"What we're seeing taking place in Syria is heartbreaking," President Barack Obama said during a debate with Mitt Romney last October, "and that's why we are going to do everything we can to make sure that we are helping the opposition." You can't say he didn't warn us -- not only about escalating U.S. involvement in Syria's civil war but also about the lack of a credible argument for it based on anything resembling national defense.
Judging from the explanation that deputy national security adviser Ben Rhodes gave last week for Obama's decision to start arming the Syrian rebels, the president painted himself into a corner with his own red line. "The president has been clear that the use of chemical weapons ... is a red line for the United States," Rhodes told reporters, "as there has long been an established norm within the international community against the use of chemical weapons."
As he did in the case of Libya, Obama cites international authority to justify joining a war against a Middle Eastern despot. The "international community" drew a line, so he did, too, leaving him no choice but to intervene more forcefully once U.S. intelligence agencies confirmed that, as Rhodes put it, "the Assad regime has used chemical weapons, including the nerve agent sarin, on a small scale against the opposition multiple times in the last year."
In the context of a war that has killed some 93,000 people so far, it is not clear why the 150 or so casualties the White House attributes to chemical weapons should make a decisive difference, except that the president threatened "enormous consequences" in response to any use of such weapons. "If Mr. Obama did not respond in some fashion," The New York Times explained, "it would have been taken as a question of credibility since he had previously said such a development would change his calculus."
This perceived need to preserve credibility is a key ingredient in any foreign policy quagmire because it discourages second thoughts and dictates stubborn persistence in the face of failure. No matter how misguided in theory or disastrous in practice an intervention is, changing course is always a threat to credibility, a threat that looms larger the farther a president goes down the wrong path. All the more reason to resist what Obama used to call "a war of choice."
The case for caution is reinforced by the fact that, odious as the current government of Syria is, there is no guarantee that whatever follows the current government will be better, especially because the strongest element of the opposition forces is militantly anti-American. No matter what the Obama administration says about making sure that U.S. weapons go to the right rebels, it is effectively siding with Sunni extremists against Shiite extremists in a sectarian war.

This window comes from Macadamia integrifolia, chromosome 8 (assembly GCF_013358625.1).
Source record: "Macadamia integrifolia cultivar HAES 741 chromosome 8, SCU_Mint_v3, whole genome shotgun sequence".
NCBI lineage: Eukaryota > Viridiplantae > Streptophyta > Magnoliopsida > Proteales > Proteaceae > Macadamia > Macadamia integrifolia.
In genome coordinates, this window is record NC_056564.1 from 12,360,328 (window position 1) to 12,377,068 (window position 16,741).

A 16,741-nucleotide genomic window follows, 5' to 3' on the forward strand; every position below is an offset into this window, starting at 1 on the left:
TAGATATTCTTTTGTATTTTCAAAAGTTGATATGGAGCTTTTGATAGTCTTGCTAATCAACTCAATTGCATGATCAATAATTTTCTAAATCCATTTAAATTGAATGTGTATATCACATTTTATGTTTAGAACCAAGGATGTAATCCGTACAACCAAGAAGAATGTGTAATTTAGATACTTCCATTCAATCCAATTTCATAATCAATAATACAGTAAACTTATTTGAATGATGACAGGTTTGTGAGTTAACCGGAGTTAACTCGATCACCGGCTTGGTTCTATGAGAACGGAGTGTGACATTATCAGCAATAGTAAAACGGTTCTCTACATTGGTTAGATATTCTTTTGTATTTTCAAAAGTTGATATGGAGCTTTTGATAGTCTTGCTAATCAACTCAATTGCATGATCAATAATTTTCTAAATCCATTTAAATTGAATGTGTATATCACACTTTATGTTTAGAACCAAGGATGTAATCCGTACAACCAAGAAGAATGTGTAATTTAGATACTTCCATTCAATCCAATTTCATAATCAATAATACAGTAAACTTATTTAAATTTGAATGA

Polls indicate that Americans overwhelmingly reject the idea that the U.S. has a responsibility to help rebels allied with al-Qaida to defeat a dictator allied with Hezbollah. But instead of heeding that message, Obama seems to be taking advice from Bill Clinton.
"When (voters) tell you not to do these things," the former president opined the day before the White House announced its plans to arm the Syrian opposition, "they're not telling you not to do these things." He continued, "They hire you to win ... to look around the corner and see down the road." He urged Obama not to "look like a total wuss" by staying out of a civil war 6,000 miles away.
History suggests that Clinton overestimates the ability of mere mortals to "see down the road." The very intervention he cited as a model of smart foreign policy -- arming Afghan mujahedeen against the Soviets in the 1980s -- had the unforeseen consequence of strengthening America's future enemies.
But the architect of a stable and peaceful Somalia is unfazed, warning that "we shouldn't over-learn the lessons of the past." That does not seem to be the danger we are facing right now.
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